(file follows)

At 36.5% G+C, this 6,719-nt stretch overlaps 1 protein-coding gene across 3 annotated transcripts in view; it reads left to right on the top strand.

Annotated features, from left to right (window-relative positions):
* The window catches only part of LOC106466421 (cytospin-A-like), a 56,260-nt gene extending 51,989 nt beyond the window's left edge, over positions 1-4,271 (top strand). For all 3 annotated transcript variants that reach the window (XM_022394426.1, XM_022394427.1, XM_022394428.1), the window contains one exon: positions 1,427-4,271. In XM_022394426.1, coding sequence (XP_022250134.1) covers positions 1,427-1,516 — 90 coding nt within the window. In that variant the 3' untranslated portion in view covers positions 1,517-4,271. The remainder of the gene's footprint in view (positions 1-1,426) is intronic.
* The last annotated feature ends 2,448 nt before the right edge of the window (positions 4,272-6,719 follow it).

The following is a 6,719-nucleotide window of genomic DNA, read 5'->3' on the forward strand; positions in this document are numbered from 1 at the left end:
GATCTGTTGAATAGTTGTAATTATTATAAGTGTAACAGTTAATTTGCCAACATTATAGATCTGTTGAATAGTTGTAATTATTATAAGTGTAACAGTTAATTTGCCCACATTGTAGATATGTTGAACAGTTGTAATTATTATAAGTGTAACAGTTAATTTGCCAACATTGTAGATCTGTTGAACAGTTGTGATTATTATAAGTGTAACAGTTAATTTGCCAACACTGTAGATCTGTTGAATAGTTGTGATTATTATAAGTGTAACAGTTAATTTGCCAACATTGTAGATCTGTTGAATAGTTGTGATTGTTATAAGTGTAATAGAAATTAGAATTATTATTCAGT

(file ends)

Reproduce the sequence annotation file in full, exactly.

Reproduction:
At 36.5% G+C, this 6,719-nt stretch overlaps 1 protein-coding gene across 3 annotated transcripts in view; it reads left to right on the top strand.

Annotated features, from left to right (window-relative positions):
* The window catches only part of LOC106466421 (cytospin-A-like), a 56,260-nt gene extending 51,989 nt beyond the window's left edge, over positions 1-4,271 (top strand). For all 3 annotated transcript variants that reach the window (XM_022394426.1, XM_022394427.1, XM_022394428.1), the window contains one exon: positions 1,427-4,271. In XM_022394426.1, coding sequence (XP_022250134.1) covers positions 1,427-1,516 — 90 coding nt within the window. In that variant the 3' untranslated portion in view covers positions 1,517-4,271. The remainder of the gene's footprint in view (positions 1-1,426) is intronic.
* The last annotated feature ends 2,448 nt before the right edge of the window (positions 4,272-6,719 follow it).

The following is a 6,719-nucleotide window of genomic DNA, read 5'->3' on the forward strand; positions in this document are numbered from 1 at the left end:
GATCTGTTGAATAGTTGTAATTATTATAAGTGTAACAGTTAATTTGCCAACATTATAGATCTGTTGAATAGTTGTAATTATTATAAGTGTAACAGTTAATTTGCCCACATTGTAGATATGTTGAACAGTTGTAATTATTATAAGTGTAACAGTTAATTTGCCAACATTGTAGATCTGTTGAACAGTTGTGATTATTATAAGTGTAACAGTTAATTTGCCAACACTGTAGATCTGTTGAATAGTTGTGATTATTATAAGTGTAACAGTTAATTTGCCAACATTGTAGATCTGTTGAATAGTTGTGATTGTTATAAGTGTAATAGAAATTAGAATTATTATTCAGT